Regularly hold drills in increments of 0.1mm in collets, less runout and extra height gained!

Robin Hewitt
03-09-2010, 07:14 PM
Of course the big difference between MT and ER collets is one is pulled in to the taper the other is pushed.

Pulling means you can't split the collet from both ends so trying to draw it below the stated size is going to put some serious stress on it.

To get the best from ER collets you first need to dump the crummy spanner that came with it and buy the multi tooth job. Gives you a lot more confidence tightening it when you know it can't slip off, more leverage to. Second is scrupulous hygiene, check the internal taper is clean and smooth before you fit it, zap the nose internal and the collet with shop air and look for stickies.

I did try the ball bearing nose but it seemed to make not one jot of difference.

If you are expecting a lot of vibration, give up and go for a Clarkson collet with a threaded cutter. You know it makes sense :tup:

03-09-2010, 07:26 PM
I must say I'm surprised at the view on ER collets being expressed here. The Chinese ones that I got seem absolutely fine to me. I've had them a couple of months now and never had any problems, be that cutter creeping/falling out or runout. Maybe with time they'll loose the springiness but so far so good. Surely an ER collet should grip better than an MT collet since it's slotted on alternate ends so that it grips the whole length of the cutter.
I don't have a problem with the cutter dropping out onto the work since you just undo the nut until it's loose, pull the cutter out by hand, then undo the nut the rest to get the collet out. Maybe put a bit of paper beneath the cutter if you're worried about it falling?

03-09-2010, 07:45 PM
On about cutter dropping whilst milling not removing.

Robin you cannot be serious, even worse than ER and similar.

I can see the point in a lathe spindle but there again the 5C are even better with draw bar, gave mine away.

MT3 or R8 can do some serious stuff short of ISO stuff, lets face it theres two less parts adding to runouts, enough from me had my say.

03-09-2010, 07:56 PM
Dont get me wrong, I like my MT3 collets and they will clamp down some way, but they wont hold a 6.4mm in an 8mm collet, though 9.8 in a 10 was OK... I couldnt find an 'official' spec on how far they should clamp down and I wasn't keen on tightening up the draw bar any further....

I have been contemplating buying an ER set... but so far the need hasn't arisen.... I have a Clarkson colletchuck that came with the lathe (at least I think thats what it is) but no threaded tooling and what I've seen advertised is expensive...

Robin Hewitt
03-09-2010, 09:40 PM
Robin you cannot be serious, even worse than ER and similar.

Nothing wrong with a Clarkson or ER for that matter. If you carry on blaming your tools we will start to suspect :naughty:

05-09-2010, 11:57 PM
Not blaming my tools Robin, forced to use them at numerous other peoples one was an engineering firm who saw fit to replace with R8 collets after.

The nature of what i do i have to be able to frequently change cutters quickly increasing productivity and have accurate grip ie three cutter changes in 2 mins wouldnt be uncommon. Work it out less than 8 secs to change a cutter with R8 or MT2,3 against how long it takes by other means, excluding hydraulic and air types.

Maybe i am spoiled being brought in to milling with an engineering company using R8 collets, if i didnt know any better i would probably be a lemming your loss. I would never own any ER or Clarkson collet setup, why settle for second best, but would invest in the 5C for other purposes if need arised.
Take the Clarkson - Remove nut, find collet and screw in cutter, place collet with cutter in and adjust depth of cutter by rotating in the thread then tighten up nut. I have known them to run out even visually with the cr, the less parts in the setup and distance from original spindle fixing the better! My dislike is they take an eternity to change cutters, same with ER and other similar types along with cutter slipping or dropping. Just by the time the nut is removed i could have in a new collet and cutter fully tightened up.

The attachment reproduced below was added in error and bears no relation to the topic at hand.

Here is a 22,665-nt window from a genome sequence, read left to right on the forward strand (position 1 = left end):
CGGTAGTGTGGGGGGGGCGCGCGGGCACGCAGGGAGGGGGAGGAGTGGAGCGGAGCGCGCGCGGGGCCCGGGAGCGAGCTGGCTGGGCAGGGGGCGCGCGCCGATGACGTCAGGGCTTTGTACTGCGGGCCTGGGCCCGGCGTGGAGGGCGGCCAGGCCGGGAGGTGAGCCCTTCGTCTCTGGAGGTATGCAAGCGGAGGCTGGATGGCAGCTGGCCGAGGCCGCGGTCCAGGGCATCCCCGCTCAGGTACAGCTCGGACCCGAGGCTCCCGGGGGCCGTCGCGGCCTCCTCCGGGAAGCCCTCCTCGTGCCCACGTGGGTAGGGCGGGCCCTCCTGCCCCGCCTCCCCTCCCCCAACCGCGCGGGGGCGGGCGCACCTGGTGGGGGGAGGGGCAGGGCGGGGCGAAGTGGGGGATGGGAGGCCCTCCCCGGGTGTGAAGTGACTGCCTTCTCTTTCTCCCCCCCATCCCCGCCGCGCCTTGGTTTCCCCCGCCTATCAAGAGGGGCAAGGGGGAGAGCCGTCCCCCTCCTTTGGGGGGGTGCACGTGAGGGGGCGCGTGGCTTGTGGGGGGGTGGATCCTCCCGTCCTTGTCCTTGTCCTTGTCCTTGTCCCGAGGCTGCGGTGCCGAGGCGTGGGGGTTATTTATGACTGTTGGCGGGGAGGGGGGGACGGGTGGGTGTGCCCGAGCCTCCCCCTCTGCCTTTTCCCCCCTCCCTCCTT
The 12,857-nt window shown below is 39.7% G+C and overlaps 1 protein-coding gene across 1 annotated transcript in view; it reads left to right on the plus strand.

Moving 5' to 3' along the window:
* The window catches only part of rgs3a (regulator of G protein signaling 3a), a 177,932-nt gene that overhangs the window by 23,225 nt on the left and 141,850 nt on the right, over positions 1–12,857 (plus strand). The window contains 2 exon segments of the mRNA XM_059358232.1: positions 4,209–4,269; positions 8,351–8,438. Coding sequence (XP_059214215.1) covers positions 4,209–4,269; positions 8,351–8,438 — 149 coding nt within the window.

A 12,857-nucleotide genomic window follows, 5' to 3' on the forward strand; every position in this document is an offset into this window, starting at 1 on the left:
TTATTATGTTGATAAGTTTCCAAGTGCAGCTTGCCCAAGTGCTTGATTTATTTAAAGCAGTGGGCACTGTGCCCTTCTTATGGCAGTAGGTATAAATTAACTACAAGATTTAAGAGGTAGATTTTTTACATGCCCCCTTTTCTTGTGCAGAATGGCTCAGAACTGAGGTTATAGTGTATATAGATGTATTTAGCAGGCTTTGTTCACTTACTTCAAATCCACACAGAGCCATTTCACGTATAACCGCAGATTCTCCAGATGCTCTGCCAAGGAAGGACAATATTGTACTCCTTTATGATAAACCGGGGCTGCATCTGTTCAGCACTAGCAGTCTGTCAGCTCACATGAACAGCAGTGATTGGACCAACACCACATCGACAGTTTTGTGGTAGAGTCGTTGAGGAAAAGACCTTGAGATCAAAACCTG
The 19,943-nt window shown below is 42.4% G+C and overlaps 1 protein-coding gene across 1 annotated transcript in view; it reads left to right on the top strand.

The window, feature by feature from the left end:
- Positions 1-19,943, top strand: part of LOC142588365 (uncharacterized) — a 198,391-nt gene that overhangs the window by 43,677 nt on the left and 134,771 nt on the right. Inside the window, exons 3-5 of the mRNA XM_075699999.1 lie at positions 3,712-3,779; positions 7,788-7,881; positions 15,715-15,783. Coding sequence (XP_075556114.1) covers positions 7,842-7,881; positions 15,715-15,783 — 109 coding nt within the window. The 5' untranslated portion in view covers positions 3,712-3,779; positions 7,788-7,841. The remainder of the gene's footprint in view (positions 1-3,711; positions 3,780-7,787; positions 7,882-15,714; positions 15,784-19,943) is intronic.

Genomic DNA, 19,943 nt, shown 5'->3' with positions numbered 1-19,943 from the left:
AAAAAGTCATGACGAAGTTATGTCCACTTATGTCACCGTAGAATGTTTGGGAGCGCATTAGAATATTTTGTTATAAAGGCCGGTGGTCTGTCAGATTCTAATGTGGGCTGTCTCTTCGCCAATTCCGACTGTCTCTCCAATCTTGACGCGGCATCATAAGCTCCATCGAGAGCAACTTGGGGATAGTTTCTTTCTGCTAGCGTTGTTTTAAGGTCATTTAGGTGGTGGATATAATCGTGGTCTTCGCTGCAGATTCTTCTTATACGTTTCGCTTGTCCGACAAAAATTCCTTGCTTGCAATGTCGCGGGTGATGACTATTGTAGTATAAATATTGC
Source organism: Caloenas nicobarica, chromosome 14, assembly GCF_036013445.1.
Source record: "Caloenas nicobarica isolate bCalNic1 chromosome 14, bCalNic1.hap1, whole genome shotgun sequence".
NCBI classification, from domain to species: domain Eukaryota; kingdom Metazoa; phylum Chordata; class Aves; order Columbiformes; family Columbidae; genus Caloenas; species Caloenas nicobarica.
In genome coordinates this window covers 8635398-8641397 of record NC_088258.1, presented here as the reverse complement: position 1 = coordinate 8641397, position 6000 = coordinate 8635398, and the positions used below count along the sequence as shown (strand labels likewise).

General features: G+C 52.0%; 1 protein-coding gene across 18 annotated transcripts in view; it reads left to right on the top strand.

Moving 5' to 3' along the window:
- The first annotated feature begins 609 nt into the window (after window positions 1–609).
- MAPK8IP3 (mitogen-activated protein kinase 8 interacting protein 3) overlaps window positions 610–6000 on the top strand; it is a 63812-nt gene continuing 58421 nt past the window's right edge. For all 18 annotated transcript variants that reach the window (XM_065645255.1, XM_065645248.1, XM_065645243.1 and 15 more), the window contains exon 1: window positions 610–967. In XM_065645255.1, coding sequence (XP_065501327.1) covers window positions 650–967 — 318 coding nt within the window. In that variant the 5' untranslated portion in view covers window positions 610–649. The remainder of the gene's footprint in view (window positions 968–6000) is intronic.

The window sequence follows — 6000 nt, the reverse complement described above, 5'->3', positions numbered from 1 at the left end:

A good tip while i think of it is make up a spindle lock if not fitted whichever type of rotary clamping system used.

Now i may have figured the source of the ER and CMD cutters slipping and dropping problem with all chinese and proper expensive English and German made examples. The nut binds and theres a limit to how tight the collet will go. You will know this when you have a cutter drop and the nut is tight still!

Robin Hewitt
06-09-2010, 12:14 PM
Take the Clarkson - Remove nut, find collet and screw in cutter, place collet with cutter in and adjust depth of cutter by rotating in the thread then tighten up nut. I have known them to run out even visually with the cr, the less parts in the setup and distance from original spindle fixing the better!

Perhaps you aren't understanding the big advantages of the Clarkson collet.

It doesn't rely on pinching the tool shank to hold it vertically, only to hold it concentric at the bottom of the collet.

The tool extension and tool concentricity at the top is set by the collet centre entering the centre pip on the back of the tool. You can change tool without adjusting the Z.

Because the tool extension is set there is no way on God's green earth it can slip vertically in the collet.

If there is runout then that usually means someone didn't understand how the collet operated, inserted a grub screw and tried to pinch an unthreaded tool thereby nadgering the chuck centre which aligns the tool top. The collet is a loose fit in the chuck so you need to preserve the centre.

To set a Clarkson you do the nose up gently, screw the tool in until it hits the pip, back the nose off a quarter turn, screw the tool in tight. Tighten the nose. No huge spanners required, you aren't gripping the tool, merely supporting it.

Now't wrong with a Clarkson except you need tooling designed for it. A good choice for facing with an end mill.

07-09-2010, 10:10 PM
I can see the advantage of the Clarkson specific type, i never said they slip!
The runout would or could have been before my time, dont know whether spindle, or Clarkson shank, nut or collets were out. Set up like you say backing off around 1/4 turn. The point i make here is, whatever runout there is due to extra additional parts with subsequent machinings, amplifies the further out the spindle the cutter is.
My actual grievance is the time it takes to change a cutter.